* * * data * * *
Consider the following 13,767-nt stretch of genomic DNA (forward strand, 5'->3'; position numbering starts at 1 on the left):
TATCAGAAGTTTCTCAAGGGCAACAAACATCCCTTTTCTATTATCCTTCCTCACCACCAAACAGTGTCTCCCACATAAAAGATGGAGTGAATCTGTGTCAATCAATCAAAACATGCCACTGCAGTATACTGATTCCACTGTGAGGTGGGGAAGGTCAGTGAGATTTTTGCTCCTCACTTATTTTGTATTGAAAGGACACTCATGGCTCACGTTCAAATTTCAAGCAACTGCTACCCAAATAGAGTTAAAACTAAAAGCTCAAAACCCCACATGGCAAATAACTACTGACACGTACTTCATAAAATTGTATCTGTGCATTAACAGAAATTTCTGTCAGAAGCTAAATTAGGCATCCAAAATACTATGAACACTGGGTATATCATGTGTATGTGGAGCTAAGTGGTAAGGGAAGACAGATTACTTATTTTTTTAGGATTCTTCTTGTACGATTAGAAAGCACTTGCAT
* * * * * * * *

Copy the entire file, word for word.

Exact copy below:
Consider the following 13,767-nt stretch of genomic DNA (forward strand, 5'->3'; position numbering starts at 1 on the left):
TATCAGAAGTTTCTCAAGGGCAACAAACATCCCTTTTCTATTATCCTTCCTCACCACCAAACAGTGTCTCCCACATAAAAGATGGAGTGAATCTGTGTCAATCAATCAAAACATGCCACTGCAGTATACTGATTCCACTGTGAGGTGGGGAAGGTCAGTGAGATTTTTGCTCCTCACTTATTTTGTATTGAAAGGACACTCATGGCTCACGTTCAAATTTCAAGCAACTGCTACCCAAATAGAGTTAAAACTAAAAGCTCAAAACCCCACATGGCAAATAACTACTGACACGTACTTCATAAAATTGTATCTGTGCATTAACAGAAATTTCTGTCAGAAGCTAAATTAGGCATCCAAAATACTATGAACACTGGGTATATCATGTGTATGTGGAGCTAAGTGGTAAGGGAAGACAGATTACTTATTTTTTTAGGATTCTTCTTGTACGATTAGAAAGCACTTGCAT